Three Things You Must Do When Mentoring Software Engineers

Mentoring other software engineers is one of my favorite parts of my job.

Every software engineer ought to have an unbiased mentor to go to for career questions. Early in your career, you’re always the one asking questions. As you gain experience, you’ll be called on by other engineers.

So what do you do? I’ve talked with a few software jedis and padawans in my years as a software developer. Here are three things that mentors must do to ensure their mentees are successful.

Backwards-speak, optional is.

#1 Listen

Talking to a mentee is not a time to show off your knowledge. Before you can help your mentee, you must listen to them.

I remember talking with a highly experienced software engineer. I sat down and he started writing down a detailed a career plan, and went on a long, random tangent about how “buying a house is the best investment” that involved the engineer begging the bank to not take his house away. All the while, I didn’t say a single word.

He never asked me what I wanted out of my career. Suffice to say, I did not go to him for career advice again.

If you want to be good mentor, you have to listen. You have to understand what the mentee is looking for. Sometimes they want advice. Sometimes they need help making a decision. Sometimes they know what they must do, and they just want to feel sure about their direction.

Maybe not like Kylo Ren, considering what happened to his mentors…

#2 Don’t directly tell the mentee the answer

Your first instinct might be to directly answer your mentee’s questions. Don’t immediately tell them an answer. The goal here is to lead the mentee to an answer by teaching them how to solve problems on their own.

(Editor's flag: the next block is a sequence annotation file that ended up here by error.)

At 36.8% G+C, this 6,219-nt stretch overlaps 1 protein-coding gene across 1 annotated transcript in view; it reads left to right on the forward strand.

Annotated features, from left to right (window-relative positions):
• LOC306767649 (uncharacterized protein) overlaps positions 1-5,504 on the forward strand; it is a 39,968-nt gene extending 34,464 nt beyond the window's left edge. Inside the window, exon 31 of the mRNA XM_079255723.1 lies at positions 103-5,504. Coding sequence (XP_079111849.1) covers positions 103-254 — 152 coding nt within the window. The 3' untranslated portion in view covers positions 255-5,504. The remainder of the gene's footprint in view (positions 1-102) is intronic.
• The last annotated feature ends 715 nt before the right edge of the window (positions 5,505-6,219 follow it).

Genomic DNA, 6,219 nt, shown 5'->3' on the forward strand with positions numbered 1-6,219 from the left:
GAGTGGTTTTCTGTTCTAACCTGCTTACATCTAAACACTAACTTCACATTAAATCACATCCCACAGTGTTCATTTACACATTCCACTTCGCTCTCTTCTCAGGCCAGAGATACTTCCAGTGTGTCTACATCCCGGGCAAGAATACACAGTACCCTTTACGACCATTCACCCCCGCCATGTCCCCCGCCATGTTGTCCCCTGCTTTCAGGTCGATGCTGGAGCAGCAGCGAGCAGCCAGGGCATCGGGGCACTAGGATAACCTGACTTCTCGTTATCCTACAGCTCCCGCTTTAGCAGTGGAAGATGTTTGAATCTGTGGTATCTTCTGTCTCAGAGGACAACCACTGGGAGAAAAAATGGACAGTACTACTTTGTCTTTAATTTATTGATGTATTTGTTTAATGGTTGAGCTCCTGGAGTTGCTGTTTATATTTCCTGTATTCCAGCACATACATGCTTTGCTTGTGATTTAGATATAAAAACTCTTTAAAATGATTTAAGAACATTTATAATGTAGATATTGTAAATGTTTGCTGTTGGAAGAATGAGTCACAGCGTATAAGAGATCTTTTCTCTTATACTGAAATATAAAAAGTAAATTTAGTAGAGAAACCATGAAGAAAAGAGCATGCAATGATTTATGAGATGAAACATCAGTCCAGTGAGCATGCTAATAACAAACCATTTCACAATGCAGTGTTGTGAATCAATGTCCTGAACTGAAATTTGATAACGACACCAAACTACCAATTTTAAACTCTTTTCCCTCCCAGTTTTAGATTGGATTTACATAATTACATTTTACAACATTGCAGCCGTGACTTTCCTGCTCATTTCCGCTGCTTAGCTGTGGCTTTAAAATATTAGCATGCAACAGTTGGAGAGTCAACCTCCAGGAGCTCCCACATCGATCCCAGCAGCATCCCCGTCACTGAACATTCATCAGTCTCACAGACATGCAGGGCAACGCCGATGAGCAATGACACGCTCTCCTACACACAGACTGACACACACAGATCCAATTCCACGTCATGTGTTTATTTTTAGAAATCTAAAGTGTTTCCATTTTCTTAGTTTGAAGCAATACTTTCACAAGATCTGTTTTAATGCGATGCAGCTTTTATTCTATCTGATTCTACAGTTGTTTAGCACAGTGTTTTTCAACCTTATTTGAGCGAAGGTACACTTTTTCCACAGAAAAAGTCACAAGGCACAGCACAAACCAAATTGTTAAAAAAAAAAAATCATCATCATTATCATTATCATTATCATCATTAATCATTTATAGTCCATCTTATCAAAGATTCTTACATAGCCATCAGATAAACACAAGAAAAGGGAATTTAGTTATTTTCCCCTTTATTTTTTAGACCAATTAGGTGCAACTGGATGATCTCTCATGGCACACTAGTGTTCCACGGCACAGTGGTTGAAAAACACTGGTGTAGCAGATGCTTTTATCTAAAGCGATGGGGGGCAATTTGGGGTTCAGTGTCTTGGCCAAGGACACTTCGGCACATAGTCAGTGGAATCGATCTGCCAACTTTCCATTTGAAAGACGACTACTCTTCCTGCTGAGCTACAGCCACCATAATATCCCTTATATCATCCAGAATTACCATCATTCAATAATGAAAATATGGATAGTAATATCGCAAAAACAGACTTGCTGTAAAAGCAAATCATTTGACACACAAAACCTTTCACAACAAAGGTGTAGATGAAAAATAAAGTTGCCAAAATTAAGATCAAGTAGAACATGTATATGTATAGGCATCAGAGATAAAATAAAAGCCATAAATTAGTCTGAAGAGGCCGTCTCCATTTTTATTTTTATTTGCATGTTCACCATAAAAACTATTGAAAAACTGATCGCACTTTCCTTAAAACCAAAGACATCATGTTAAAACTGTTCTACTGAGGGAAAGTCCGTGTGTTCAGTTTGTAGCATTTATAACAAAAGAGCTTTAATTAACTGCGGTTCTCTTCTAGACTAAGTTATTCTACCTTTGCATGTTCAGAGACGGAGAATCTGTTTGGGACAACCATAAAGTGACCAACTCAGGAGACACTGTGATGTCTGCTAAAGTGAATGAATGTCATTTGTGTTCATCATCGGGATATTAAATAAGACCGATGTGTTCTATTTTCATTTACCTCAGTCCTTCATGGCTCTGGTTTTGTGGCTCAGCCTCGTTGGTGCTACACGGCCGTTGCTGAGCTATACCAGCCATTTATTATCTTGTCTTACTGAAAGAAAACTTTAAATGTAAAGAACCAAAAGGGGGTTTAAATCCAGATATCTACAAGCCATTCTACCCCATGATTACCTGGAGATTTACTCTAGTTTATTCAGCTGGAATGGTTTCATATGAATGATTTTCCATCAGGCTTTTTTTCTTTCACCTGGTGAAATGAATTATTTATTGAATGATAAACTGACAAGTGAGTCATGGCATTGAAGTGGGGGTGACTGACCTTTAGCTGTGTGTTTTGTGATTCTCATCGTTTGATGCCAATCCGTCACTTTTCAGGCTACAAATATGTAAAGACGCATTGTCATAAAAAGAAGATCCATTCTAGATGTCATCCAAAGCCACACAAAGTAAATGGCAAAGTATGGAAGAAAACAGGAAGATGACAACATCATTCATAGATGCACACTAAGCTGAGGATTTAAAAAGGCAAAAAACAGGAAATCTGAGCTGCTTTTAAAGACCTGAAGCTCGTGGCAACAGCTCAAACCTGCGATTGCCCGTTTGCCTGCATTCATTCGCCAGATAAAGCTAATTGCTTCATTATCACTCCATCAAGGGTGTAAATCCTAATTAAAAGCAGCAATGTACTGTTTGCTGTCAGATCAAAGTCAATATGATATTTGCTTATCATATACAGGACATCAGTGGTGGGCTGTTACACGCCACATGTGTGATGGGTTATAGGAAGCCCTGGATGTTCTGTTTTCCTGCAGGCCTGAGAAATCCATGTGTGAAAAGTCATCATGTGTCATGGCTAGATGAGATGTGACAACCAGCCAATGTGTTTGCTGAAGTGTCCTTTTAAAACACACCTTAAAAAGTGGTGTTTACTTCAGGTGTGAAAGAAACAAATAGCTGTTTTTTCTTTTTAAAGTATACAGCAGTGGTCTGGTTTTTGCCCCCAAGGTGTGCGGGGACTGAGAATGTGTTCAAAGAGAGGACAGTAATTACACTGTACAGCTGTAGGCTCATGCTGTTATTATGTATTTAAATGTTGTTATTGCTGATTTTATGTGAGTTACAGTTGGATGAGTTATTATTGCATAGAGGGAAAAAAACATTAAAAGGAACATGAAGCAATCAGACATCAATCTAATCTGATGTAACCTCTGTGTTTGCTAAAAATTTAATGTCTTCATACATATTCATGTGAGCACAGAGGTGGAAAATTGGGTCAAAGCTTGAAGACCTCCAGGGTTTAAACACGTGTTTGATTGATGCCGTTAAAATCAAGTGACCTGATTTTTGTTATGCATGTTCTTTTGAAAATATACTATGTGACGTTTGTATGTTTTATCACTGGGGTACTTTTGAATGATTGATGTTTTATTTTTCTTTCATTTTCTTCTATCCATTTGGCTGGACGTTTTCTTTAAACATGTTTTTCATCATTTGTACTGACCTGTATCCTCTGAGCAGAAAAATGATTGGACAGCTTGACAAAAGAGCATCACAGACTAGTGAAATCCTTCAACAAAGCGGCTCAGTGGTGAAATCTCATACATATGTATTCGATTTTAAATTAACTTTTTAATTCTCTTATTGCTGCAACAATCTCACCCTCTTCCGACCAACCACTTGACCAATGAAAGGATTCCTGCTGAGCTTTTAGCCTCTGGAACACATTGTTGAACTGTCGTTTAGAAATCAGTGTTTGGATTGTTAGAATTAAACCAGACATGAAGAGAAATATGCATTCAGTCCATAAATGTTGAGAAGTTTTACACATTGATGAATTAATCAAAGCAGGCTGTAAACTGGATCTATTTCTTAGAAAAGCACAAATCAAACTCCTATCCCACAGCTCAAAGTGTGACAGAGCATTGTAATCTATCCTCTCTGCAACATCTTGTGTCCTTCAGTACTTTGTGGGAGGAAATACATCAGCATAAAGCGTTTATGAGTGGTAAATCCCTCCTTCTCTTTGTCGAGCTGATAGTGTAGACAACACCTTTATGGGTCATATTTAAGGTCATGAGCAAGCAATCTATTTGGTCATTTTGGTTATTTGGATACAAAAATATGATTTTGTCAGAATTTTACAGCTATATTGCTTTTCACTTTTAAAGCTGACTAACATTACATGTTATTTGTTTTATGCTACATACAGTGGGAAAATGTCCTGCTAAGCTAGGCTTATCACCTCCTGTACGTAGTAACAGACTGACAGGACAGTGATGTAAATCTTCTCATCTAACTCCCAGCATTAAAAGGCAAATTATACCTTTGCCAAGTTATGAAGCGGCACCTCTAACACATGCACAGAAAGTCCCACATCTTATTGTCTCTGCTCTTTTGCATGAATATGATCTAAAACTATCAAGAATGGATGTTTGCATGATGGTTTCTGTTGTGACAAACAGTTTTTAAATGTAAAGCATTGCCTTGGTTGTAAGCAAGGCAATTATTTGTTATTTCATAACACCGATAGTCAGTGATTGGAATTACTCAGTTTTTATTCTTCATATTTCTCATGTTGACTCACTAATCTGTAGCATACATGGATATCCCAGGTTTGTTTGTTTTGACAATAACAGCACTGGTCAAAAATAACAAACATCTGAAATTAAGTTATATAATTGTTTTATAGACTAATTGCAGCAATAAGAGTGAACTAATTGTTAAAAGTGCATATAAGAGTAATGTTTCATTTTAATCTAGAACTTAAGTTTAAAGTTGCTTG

One pitfall is that the first answer you think is often not the answer that solves their problem. Or even worse, the problem that the mentee thinks they have is not the problem they actually have.

Some time ago, a mentee (let’s call her Leia) came to me for productivity tips. Leia thought she was slacking off in the past month and needed to compensate. When I asked her more, she admitted she was afraid she wasn’t making enough progress at her new job. When we drilled deeper, I discovered Leia was making sufficient progress, but she felt she had nothing to show her manager yet. Therefore, Leia felt she wasn’t living up to her self-imposed, unreasonable expectations, and she felt she was a bad person. Once Leia said this out loud, she realized what was wrong.

At the start of our conversation, Leia didn’t realize that she didn’t need productivity tips. Talking through her thought process was what she needed to get to the answer–to see she was not a bad person, and she was already making good progress at her new job.

#3 Ask Questions

Usually, younger folks come to a more experienced engineer with a question. Sometimes, the questioner must become the questionee.

Asking good questions is interesting art. Each query should let the mentee answer in their own words and talk through their thought process, step by step. It’s a conversation, not an interrogation.

One time, a mentee (let’s call him Anakin) had a tricky situation with his manager. I had an idea about what I would do in that situation, but I wanted to ask for some more details first.

“What should I do?” Anakin asked.

“What have you tried so far?” I replied.

“Well… nothing,” Anakin whined. “I don’t know what to do.”

“What are some things you could try?” I asked.

Eventually, Anakin came up with a number of options for resolving the situation. He picked one and improved his relationship with his manager. I didn’t tell Anakin a single thing. As we met over the next 6 months, Anakin had fewer and fewer questions for me, and he didn’t have to wait for our next conversation to solve his career problems.

In other words, the best mentors teach you how to solve problems without consulting an mentor at all.

If you want to become a mentor, just wait. When the teacher is ready, the student appears.

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